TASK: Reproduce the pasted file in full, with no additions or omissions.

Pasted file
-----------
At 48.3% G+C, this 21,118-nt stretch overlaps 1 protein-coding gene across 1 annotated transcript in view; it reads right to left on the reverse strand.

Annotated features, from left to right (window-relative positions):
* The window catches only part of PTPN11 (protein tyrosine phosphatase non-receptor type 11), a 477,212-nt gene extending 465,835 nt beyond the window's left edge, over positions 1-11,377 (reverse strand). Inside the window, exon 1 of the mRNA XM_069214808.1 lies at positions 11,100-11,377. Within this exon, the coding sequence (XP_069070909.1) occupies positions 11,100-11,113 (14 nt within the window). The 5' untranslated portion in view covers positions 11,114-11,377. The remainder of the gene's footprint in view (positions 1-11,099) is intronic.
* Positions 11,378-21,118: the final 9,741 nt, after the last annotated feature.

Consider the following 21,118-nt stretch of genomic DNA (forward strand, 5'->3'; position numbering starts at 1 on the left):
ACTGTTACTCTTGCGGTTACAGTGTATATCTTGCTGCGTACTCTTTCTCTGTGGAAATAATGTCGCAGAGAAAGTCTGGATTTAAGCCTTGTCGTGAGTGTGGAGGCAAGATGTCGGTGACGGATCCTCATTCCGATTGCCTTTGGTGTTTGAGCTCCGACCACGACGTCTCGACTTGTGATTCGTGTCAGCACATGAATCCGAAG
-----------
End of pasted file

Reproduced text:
At 48.3% G+C, this 21,118-nt stretch overlaps 1 protein-coding gene across 1 annotated transcript in view; it reads right to left on the reverse strand.

Annotated features, from left to right (window-relative positions):
* The window catches only part of PTPN11 (protein tyrosine phosphatase non-receptor type 11), a 477,212-nt gene extending 465,835 nt beyond the window's left edge, over positions 1-11,377 (reverse strand). Inside the window, exon 1 of the mRNA XM_069214808.1 lies at positions 11,100-11,377. Within this exon, the coding sequence (XP_069070909.1) occupies positions 11,100-11,113 (14 nt within the window). The 5' untranslated portion in view covers positions 11,114-11,377. The remainder of the gene's footprint in view (positions 1-11,099) is intronic.
* Positions 11,378-21,118: the final 9,741 nt, after the last annotated feature.

Consider the following 21,118-nt stretch of genomic DNA (forward strand, 5'->3'; position numbering starts at 1 on the left):
ACTGTTACTCTTGCGGTTACAGTGTATATCTTGCTGCGTACTCTTTCTCTGTGGAAATAATGTCGCAGAGAAAGTCTGGATTTAAGCCTTGTCGTGAGTGTGGAGGCAAGATGTCGGTGACGGATCCTCATTCCGATTGCCTTTGGTGTTTGAGCTCCGACCACGACGTCTCGACTTGTGATTCGTGTCAGCACATGAATCCGAAG